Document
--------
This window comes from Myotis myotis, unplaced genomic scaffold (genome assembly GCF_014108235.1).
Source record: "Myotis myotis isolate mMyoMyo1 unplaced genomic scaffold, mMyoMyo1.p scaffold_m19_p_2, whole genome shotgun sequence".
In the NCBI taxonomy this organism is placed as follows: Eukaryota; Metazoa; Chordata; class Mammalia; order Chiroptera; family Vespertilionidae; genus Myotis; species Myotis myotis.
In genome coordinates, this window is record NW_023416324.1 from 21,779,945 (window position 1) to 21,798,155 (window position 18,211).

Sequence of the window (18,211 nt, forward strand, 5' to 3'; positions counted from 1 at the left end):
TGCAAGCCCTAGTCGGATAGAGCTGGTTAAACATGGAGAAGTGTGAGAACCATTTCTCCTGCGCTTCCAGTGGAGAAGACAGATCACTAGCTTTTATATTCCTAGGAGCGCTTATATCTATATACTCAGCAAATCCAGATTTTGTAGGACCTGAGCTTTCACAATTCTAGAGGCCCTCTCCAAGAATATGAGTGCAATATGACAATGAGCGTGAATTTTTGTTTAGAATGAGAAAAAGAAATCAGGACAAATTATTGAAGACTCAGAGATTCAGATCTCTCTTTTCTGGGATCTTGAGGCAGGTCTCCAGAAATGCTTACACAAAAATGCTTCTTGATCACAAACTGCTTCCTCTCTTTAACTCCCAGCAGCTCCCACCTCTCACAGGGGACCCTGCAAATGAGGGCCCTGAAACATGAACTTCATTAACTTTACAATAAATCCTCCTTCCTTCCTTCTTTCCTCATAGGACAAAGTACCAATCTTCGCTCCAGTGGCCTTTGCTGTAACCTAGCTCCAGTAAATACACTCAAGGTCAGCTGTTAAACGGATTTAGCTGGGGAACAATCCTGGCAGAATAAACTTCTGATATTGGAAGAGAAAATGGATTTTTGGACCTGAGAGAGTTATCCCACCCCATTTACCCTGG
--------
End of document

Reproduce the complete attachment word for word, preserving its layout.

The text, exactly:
This window comes from Myotis myotis, unplaced genomic scaffold (genome assembly GCF_014108235.1).
Source record: "Myotis myotis isolate mMyoMyo1 unplaced genomic scaffold, mMyoMyo1.p scaffold_m19_p_2, whole genome shotgun sequence".
In the NCBI taxonomy this organism is placed as follows: Eukaryota; Metazoa; Chordata; class Mammalia; order Chiroptera; family Vespertilionidae; genus Myotis; species Myotis myotis.
In genome coordinates, this window is record NW_023416324.1 from 21,779,945 (window position 1) to 21,798,155 (window position 18,211).

Sequence of the window (18,211 nt, forward strand, 5' to 3'; positions counted from 1 at the left end):
TGCAAGCCCTAGTCGGATAGAGCTGGTTAAACATGGAGAAGTGTGAGAACCATTTCTCCTGCGCTTCCAGTGGAGAAGACAGATCACTAGCTTTTATATTCCTAGGAGCGCTTATATCTATATACTCAGCAAATCCAGATTTTGTAGGACCTGAGCTTTCACAATTCTAGAGGCCCTCTCCAAGAATATGAGTGCAATATGACAATGAGCGTGAATTTTTGTTTAGAATGAGAAAAAGAAATCAGGACAAATTATTGAAGACTCAGAGATTCAGATCTCTCTTTTCTGGGATCTTGAGGCAGGTCTCCAGAAATGCTTACACAAAAATGCTTCTTGATCACAAACTGCTTCCTCTCTTTAACTCCCAGCAGCTCCCACCTCTCACAGGGGACCCTGCAAATGAGGGCCCTGAAACATGAACTTCATTAACTTTACAATAAATCCTCCTTCCTTCCTTCTTTCCTCATAGGACAAAGTACCAATCTTCGCTCCAGTGGCCTTTGCTGTAACCTAGCTCCAGTAAATACACTCAAGGTCAGCTGTTAAACGGATTTAGCTGGGGAACAATCCTGGCAGAATAAACTTCTGATATTGGAAGAGAAAATGGATTTTTGGACCTGAGAGAGTTATCCCACCCCATTTACCCTGG